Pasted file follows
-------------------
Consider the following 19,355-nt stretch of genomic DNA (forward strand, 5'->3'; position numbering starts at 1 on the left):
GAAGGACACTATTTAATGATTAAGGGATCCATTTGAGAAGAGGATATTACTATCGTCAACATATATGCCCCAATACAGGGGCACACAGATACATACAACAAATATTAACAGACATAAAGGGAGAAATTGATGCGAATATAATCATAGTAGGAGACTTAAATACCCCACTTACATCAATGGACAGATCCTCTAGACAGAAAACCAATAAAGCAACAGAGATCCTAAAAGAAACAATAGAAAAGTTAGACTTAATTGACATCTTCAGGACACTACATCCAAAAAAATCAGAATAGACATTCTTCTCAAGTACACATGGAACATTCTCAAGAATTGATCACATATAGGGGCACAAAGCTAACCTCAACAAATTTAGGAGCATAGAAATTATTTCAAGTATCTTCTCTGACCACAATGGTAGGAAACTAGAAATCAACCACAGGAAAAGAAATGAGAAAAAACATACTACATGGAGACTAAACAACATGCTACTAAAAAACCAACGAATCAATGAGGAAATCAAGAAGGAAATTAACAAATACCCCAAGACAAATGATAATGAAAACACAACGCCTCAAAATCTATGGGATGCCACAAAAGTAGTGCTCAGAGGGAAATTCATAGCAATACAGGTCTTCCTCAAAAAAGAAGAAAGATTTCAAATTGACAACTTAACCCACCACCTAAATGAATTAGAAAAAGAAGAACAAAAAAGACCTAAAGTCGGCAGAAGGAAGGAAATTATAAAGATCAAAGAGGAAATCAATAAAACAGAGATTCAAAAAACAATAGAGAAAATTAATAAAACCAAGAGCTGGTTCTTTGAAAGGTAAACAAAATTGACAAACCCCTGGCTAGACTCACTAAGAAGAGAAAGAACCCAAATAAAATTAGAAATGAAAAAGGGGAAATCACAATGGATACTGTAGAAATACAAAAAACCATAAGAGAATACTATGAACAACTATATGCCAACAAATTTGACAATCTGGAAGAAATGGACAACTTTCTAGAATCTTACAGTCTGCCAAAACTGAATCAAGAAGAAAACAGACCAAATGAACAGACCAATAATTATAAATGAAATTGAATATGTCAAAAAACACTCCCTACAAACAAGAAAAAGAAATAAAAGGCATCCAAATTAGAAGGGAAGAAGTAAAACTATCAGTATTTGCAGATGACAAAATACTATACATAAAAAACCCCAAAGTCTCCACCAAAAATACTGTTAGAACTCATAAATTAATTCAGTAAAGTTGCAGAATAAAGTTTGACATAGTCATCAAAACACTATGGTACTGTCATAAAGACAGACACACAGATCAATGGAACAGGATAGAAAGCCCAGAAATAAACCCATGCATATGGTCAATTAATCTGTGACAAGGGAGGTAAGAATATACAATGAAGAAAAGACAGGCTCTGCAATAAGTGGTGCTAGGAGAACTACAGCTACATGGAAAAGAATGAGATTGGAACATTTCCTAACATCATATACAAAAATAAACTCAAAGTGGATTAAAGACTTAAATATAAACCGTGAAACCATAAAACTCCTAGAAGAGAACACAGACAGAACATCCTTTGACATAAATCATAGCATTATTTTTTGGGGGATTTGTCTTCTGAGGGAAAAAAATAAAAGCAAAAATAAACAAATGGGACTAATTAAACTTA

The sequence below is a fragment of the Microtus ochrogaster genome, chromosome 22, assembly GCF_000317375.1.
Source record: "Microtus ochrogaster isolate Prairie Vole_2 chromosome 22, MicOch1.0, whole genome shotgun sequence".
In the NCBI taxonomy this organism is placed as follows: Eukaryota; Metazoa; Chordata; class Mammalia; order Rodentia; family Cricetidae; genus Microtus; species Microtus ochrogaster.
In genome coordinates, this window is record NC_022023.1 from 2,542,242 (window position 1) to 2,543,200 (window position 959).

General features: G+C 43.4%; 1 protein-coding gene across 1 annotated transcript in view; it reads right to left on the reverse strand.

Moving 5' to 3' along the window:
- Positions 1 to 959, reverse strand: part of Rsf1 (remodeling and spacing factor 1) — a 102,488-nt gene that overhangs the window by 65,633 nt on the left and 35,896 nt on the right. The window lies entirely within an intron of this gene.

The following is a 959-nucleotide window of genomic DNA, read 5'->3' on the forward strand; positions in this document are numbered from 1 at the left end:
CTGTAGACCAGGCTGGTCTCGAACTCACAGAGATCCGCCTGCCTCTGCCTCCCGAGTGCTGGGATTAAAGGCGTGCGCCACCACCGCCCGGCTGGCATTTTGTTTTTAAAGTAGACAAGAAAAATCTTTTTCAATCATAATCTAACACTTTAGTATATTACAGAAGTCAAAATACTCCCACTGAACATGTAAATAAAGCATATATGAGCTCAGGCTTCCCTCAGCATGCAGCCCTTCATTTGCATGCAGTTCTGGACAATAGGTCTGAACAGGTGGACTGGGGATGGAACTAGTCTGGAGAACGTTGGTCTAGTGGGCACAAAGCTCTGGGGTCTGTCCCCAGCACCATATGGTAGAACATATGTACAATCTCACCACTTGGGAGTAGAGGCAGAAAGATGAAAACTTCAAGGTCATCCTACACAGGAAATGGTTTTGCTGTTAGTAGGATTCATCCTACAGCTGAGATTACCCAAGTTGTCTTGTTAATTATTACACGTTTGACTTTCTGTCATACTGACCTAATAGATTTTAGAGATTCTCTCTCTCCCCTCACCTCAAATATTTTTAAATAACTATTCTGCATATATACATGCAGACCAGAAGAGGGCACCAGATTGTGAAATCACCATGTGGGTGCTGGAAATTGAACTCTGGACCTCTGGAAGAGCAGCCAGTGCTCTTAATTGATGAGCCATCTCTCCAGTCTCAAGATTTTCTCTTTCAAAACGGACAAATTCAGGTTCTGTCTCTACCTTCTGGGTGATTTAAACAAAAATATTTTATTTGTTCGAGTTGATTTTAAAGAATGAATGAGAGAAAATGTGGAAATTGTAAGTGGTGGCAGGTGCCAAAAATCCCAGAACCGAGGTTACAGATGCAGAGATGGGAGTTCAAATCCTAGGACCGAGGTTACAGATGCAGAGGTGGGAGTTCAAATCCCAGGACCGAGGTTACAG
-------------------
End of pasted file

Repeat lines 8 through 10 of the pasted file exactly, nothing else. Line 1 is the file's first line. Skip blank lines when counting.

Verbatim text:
Moving 5' to 3' along the window:
- Positions 1 to 959, reverse strand: part of Rsf1 (remodeling and spacing factor 1) — a 102,488-nt gene that overhangs the window by 65,633 nt on the left and 35,896 nt on the right. The window lies entirely within an intron of this gene.

The following is a 959-nucleotide window of genomic DNA, read 5'->3' on the forward strand; positions in this document are numbered from 1 at the left end: